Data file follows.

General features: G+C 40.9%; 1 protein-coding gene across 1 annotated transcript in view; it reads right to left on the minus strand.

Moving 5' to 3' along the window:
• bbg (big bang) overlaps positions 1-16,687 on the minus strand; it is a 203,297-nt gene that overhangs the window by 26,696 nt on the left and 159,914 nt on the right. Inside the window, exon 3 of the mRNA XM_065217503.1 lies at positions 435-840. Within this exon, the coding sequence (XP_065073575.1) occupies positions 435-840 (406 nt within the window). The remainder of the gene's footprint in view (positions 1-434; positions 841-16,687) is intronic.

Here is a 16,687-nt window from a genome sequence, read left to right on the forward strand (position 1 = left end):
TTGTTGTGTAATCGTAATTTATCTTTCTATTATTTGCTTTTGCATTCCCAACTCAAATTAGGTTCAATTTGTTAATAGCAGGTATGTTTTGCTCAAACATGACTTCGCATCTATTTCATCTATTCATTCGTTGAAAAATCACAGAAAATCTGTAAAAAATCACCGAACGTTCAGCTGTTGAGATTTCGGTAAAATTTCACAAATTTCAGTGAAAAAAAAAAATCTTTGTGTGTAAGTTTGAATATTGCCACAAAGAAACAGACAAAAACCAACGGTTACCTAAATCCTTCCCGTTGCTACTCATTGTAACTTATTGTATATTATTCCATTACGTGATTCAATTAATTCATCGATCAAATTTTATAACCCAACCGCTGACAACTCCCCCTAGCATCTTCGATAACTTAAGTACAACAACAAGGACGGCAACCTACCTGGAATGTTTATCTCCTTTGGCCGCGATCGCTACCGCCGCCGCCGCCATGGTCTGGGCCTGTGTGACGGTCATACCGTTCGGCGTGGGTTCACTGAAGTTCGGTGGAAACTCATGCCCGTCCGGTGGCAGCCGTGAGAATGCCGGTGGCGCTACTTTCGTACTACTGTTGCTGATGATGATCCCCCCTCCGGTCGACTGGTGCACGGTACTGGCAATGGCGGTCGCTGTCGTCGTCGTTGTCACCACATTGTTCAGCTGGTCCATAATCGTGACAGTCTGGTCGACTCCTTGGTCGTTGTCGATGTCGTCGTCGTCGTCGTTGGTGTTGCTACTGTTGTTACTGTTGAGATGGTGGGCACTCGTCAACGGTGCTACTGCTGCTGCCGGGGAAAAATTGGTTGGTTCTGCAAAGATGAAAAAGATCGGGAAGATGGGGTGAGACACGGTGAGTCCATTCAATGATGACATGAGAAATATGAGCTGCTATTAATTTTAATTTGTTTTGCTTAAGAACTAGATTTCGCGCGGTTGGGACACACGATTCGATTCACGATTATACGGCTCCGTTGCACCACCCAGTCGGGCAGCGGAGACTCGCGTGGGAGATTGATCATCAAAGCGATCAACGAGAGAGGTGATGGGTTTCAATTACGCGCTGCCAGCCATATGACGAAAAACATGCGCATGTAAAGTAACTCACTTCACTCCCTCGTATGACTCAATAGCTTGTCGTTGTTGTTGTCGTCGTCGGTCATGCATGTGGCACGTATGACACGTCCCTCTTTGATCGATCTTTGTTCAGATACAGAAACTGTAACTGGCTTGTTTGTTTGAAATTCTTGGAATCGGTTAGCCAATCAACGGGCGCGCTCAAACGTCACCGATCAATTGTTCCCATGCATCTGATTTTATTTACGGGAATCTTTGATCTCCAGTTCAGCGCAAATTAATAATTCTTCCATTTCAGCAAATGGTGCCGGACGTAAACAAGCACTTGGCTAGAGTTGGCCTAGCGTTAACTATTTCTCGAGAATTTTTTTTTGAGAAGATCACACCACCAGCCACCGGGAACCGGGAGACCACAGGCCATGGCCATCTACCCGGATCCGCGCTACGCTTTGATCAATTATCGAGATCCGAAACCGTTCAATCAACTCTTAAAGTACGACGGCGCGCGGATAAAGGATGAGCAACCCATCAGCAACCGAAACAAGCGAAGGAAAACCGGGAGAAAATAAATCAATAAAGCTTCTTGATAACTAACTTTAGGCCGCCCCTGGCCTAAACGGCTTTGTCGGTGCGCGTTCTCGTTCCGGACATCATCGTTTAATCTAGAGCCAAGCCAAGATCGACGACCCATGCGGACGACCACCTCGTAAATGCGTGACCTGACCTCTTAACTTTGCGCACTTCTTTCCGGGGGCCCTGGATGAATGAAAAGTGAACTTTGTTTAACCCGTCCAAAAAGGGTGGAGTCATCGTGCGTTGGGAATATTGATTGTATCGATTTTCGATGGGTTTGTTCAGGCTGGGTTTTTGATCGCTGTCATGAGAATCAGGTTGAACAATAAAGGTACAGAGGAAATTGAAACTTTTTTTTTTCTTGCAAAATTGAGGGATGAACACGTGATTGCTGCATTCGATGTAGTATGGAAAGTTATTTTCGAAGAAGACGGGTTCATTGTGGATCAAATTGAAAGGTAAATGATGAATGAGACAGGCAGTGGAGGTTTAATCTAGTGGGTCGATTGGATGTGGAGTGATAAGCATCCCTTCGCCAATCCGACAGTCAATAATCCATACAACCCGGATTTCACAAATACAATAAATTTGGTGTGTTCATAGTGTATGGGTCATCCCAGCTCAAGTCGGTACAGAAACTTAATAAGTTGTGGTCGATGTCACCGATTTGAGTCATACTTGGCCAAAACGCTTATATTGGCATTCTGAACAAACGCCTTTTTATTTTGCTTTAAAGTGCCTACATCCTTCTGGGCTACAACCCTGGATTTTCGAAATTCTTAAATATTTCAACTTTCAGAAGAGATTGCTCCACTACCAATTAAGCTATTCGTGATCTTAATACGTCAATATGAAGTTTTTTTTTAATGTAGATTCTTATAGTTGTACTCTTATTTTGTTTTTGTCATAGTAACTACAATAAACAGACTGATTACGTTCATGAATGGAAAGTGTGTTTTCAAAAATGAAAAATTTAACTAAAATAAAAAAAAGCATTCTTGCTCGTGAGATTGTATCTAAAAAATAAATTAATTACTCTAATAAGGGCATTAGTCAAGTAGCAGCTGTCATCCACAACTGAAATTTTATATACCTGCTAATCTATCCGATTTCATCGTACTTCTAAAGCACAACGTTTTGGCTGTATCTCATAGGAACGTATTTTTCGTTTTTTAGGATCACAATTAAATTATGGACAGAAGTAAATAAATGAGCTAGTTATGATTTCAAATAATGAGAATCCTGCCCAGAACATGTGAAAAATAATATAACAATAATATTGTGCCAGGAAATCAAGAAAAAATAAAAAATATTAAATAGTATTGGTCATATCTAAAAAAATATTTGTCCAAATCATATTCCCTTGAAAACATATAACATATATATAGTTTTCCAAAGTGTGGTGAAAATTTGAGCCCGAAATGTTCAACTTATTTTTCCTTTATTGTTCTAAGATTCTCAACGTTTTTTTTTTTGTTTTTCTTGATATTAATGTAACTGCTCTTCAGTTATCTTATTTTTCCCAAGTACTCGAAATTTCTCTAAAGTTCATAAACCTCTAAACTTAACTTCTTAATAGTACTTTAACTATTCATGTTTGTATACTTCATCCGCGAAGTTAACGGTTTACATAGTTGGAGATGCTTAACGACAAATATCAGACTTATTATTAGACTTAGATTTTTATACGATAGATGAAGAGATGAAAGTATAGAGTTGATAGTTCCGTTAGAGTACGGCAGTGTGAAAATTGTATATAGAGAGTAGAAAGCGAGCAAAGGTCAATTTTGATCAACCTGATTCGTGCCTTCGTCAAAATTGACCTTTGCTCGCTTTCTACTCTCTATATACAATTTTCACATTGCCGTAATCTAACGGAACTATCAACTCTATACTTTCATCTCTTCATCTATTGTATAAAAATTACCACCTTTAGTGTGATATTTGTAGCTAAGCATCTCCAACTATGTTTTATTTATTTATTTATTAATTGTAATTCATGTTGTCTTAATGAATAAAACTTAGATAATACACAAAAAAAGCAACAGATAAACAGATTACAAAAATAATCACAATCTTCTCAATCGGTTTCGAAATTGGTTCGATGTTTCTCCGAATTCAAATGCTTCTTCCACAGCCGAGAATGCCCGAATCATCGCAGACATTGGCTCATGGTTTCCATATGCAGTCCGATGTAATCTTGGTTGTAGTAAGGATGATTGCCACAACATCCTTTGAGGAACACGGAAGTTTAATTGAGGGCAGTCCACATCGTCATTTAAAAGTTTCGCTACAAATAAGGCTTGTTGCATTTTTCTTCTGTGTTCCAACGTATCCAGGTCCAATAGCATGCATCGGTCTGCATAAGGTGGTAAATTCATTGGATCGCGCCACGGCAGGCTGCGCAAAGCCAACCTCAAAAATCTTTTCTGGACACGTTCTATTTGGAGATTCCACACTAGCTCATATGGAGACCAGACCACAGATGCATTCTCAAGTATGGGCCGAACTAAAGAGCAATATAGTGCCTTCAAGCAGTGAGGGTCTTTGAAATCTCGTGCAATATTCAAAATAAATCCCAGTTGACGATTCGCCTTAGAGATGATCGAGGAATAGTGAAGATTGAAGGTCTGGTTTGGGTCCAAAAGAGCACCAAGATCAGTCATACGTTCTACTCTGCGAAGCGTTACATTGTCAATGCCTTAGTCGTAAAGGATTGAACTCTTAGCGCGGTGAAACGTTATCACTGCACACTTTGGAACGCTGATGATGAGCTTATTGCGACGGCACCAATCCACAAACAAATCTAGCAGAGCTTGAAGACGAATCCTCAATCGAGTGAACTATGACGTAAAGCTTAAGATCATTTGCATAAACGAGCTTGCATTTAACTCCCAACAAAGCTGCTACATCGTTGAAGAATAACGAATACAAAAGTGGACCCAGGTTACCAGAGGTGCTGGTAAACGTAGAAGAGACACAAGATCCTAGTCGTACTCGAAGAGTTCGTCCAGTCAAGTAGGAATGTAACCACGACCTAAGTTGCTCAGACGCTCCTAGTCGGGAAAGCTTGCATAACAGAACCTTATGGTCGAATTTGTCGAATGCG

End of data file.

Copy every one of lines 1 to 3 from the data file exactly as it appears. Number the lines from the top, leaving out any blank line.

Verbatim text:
General features: G+C 40.9%; 1 protein-coding gene across 1 annotated transcript in view; it reads right to left on the minus strand.

Moving 5' to 3' along the window:
• bbg (big bang) overlaps positions 1-16,687 on the minus strand; it is a 203,297-nt gene that overhangs the window by 26,696 nt on the left and 159,914 nt on the right. Inside the window, exon 3 of the mRNA XM_065217503.1 lies at positions 435-840. Within this exon, the coding sequence (XP_065073575.1) occupies positions 435-840 (406 nt within the window). The remainder of the gene's footprint in view (positions 1-434; positions 841-16,687) is intronic.